Philosophical Analyses of Holocaust Art
Holocaust artworks intuitively must fulfill at least two criteria: artistic (lest they be merely historical documents) and historical (lest they distort the Holocaust or become merely artworks). The Sense of Semblance locates this problematic within philosophical aesthetics, as a version of the conflict between aesthetic autonomy and heteronomy, and argues that Adorno's dialectic of aesthetic semblance describes the normative demand that artworks maintain a dynamic tension between the two. The Sense of Semblance aims to move beyond familiar debates surrounding postmodernism by demonstrating the usefulness of contemporary theories of meaning and understanding, including those from the analytic tradition. Pickford shows how the causal theory of names, the philosophy of tacit knowledge, the analytic philosophy of quotation, Sartre's theory of the imaginary, the epistemology of testimony, and Walter Benjamin's dialectical image can help explicate how individual artworks fulfill artistic and historical desiderata. In close readings of Celan's poetry, Holocaust memorials in Berlin, the quotational artist Heimrad Backer, Claude Lanzmann's film Shoah, and Art Spiegelman's graphic novel Maus, Pickford offers interpretations that, in their precision, specificity, and clarity, inaugurate a dialogue between contemporary analytic philosophy and contemporary art. The Sense of Semblance is the first book to incorporate contemporary analytic philosophy in interpretations of art and architecture, literature, and film about the Holocaust.
German Music and Philosophy
The rich conceptual and experiential relays between music and philosophy—echoes of what Theodor W. Adorno once called Klangfiguren, or "sound figures"—resonate with heightened intensity during the period of modernity that extends from early German Idealism to the Critical Theory of the Frankfurt School. This volume traces the political, historical, and philosophical trajectories of a specifically German tradition in which thinkers take recourse to music, both as an aesthetic practice and as the object of their speculative work.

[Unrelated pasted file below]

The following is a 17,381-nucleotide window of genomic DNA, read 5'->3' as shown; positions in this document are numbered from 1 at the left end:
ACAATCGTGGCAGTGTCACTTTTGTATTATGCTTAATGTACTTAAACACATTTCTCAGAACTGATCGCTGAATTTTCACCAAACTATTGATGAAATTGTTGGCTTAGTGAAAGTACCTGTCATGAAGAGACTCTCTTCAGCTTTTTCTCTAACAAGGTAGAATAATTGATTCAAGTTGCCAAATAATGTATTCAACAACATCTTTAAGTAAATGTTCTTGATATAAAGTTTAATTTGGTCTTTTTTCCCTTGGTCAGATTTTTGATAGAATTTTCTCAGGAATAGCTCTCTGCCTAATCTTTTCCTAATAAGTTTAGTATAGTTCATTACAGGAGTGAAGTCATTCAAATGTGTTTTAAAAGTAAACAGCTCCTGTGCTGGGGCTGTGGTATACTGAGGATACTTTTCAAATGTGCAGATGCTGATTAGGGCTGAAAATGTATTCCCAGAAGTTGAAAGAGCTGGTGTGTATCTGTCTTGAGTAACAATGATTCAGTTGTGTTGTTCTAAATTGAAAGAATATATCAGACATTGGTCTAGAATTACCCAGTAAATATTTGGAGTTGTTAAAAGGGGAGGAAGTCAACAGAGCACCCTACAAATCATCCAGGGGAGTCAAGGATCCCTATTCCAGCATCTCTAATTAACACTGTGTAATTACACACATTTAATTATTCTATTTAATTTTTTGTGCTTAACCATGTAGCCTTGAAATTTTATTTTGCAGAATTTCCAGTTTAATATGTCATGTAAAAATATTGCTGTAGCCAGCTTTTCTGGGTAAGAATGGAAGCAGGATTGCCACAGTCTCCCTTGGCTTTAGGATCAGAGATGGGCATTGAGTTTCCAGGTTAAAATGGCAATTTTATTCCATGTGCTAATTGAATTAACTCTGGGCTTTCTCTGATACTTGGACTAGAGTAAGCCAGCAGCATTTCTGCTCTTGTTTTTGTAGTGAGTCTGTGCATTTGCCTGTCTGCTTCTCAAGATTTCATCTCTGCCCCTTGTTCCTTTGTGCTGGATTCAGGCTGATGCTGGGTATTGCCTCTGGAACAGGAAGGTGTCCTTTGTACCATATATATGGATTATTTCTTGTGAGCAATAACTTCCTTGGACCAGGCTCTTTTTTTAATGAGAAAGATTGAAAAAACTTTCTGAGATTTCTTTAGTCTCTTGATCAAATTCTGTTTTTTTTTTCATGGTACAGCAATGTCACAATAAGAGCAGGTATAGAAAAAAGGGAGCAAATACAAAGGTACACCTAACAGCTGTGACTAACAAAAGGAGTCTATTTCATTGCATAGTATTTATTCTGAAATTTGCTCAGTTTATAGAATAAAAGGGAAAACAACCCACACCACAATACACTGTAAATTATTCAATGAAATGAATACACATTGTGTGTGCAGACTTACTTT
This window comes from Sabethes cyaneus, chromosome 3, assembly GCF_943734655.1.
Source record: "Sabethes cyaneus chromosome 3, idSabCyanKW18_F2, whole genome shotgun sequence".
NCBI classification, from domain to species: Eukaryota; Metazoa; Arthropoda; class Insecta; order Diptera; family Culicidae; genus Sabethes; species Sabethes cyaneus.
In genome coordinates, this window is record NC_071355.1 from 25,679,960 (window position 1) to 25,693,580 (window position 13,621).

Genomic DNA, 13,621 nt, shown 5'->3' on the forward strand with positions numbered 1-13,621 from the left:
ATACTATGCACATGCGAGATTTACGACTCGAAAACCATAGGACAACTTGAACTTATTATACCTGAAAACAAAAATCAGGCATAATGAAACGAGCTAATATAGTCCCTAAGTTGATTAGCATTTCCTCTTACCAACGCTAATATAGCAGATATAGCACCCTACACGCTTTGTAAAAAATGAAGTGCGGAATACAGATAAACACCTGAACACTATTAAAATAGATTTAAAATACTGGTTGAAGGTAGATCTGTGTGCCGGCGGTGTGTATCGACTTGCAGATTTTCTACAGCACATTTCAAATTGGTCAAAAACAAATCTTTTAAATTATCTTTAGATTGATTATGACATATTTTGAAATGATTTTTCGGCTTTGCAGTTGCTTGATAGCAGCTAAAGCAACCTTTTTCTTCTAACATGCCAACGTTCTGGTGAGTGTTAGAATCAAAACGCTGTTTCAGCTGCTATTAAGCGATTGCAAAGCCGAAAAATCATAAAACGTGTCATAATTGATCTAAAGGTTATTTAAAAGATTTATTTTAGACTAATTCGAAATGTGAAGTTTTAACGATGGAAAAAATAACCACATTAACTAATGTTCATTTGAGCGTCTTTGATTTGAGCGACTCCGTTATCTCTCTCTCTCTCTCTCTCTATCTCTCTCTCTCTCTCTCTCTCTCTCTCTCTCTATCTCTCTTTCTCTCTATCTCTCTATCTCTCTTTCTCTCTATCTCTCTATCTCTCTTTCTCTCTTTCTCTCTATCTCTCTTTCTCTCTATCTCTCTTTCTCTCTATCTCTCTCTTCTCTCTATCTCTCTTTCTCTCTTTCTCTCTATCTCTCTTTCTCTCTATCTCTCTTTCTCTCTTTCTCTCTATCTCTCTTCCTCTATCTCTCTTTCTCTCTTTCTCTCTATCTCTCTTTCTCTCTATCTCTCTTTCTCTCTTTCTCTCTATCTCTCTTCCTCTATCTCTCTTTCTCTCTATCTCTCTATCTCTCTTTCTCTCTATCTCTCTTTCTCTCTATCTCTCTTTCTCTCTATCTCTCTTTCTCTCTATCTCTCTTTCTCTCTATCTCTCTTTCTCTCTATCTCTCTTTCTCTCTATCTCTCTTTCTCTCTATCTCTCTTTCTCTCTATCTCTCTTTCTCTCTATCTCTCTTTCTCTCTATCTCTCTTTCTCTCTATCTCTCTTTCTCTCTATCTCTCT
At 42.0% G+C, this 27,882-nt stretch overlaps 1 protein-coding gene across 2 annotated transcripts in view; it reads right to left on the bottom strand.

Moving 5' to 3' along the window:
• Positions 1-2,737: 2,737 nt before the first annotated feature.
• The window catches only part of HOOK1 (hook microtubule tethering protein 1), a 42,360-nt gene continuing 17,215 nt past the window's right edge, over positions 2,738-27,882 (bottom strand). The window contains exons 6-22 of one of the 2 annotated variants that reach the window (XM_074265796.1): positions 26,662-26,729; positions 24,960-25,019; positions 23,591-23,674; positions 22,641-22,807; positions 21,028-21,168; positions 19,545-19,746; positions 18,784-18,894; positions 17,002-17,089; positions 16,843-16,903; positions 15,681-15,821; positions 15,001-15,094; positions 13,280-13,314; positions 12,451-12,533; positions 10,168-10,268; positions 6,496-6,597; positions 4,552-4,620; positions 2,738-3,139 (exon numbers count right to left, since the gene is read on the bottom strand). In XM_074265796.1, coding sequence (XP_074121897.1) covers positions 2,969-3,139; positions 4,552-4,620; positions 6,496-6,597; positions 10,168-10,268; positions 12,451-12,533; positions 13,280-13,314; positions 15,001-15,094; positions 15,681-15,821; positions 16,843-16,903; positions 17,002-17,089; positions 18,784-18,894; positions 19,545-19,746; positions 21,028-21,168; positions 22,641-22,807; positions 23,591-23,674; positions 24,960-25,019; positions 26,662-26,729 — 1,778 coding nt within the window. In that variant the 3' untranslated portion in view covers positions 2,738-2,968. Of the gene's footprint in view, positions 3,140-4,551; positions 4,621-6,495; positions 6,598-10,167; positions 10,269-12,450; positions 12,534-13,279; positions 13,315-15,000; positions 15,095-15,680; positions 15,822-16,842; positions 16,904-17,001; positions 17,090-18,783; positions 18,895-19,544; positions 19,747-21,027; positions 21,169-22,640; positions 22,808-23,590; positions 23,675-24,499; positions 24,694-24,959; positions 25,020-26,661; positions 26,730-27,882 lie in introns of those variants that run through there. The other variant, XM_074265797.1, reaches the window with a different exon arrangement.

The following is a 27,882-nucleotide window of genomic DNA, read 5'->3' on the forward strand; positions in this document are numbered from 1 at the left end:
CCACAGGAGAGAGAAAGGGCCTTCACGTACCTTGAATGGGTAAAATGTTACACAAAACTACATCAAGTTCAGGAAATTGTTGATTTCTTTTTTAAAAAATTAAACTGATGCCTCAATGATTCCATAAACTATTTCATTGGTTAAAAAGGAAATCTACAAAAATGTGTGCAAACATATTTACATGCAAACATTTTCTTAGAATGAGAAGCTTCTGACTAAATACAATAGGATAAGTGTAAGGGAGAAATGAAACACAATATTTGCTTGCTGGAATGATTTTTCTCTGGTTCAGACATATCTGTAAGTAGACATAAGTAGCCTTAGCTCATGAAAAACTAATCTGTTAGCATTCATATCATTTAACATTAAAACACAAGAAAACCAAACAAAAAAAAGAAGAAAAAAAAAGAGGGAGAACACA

The contributors examine the texts of such highly influential writers and thinkers as Schelling, Schopenhauer, Nietzsche, Bloch, Mann, Adorno, and Lukács in relation to individual composers including Beethoven, Wagner, Schönberg, and Eisler. Their explorations of the complexities that arise in conceptualizing music as a mode of representation and philosophy as a mode of aesthetic practice thematize the ways in which the fields of music and philosophy are altered when either attempts to express itself in terms defined by the other.
Contributors: Albrecht Betz, Lydia Goehr, Beatrice Hanssen, Jost Hermand, David Farrell Krell, Ludger Lütkehaus, Margaret Moore, Rebekah Pryor Paré, Gerhard Richter, Hans Rudolf Vaget, Samuel Weber
Challenging prevailing trends toward aesthetic neutrality, James S. Hans argues that there is such a thing as good and bad taste, that taste is something one is born with, and that it is firmly rooted in the mechanics of biology. _x000B__x000B_Taste is everything, Hans says, for it produces the primary values that guide our lives. Taste is the fundamental organizing mechanism of human bodies, a lifelong effort to fit one's own rhythms to the rhythms and patterns of the natural world and the larger human community. It is an aesthetic sorting process by which one determines what belongs in--a conversation, a curriculum, a committee, a piece of art, a meal, a logical argument--and what should be left out. On the one hand, taste is the source of beauty, justice, and a sense of the good. On the other hand, as an arbiter of the laws of fair and free play, taste enters into more ominous and destructive patterns--but patterns nonetheless--of resentment and violence._x000B__x000B_Hans develops his conception of taste through astute readings of five literary landmarks: Milan Kundera's The Unbearable Lightness of Being, Sophocles' Oedipus the King, William Faulkner's Light in August, and the poetry of Emily Dickinson and the Polish Nobel Laureate Czeslaw Milosz. These texts explore the art of soulmaking and the quest for personal expression: the costs as well as the fruits that come from acceding to the imperatives of one's being. They also reveal how the collision of personal and collective rhythms, whether in the Greek citadel or the Mississippi countryside, leads to violence and ritualized sacrifice. _x000B__x000B_Elegant, principled, and provocative, The Sovereignty of Taste is an essential book that restores taste to its rightful place of influence, shoring up the ground beneath civilization's feet and offering hope for the future of integrity, value, and aesthetic truth.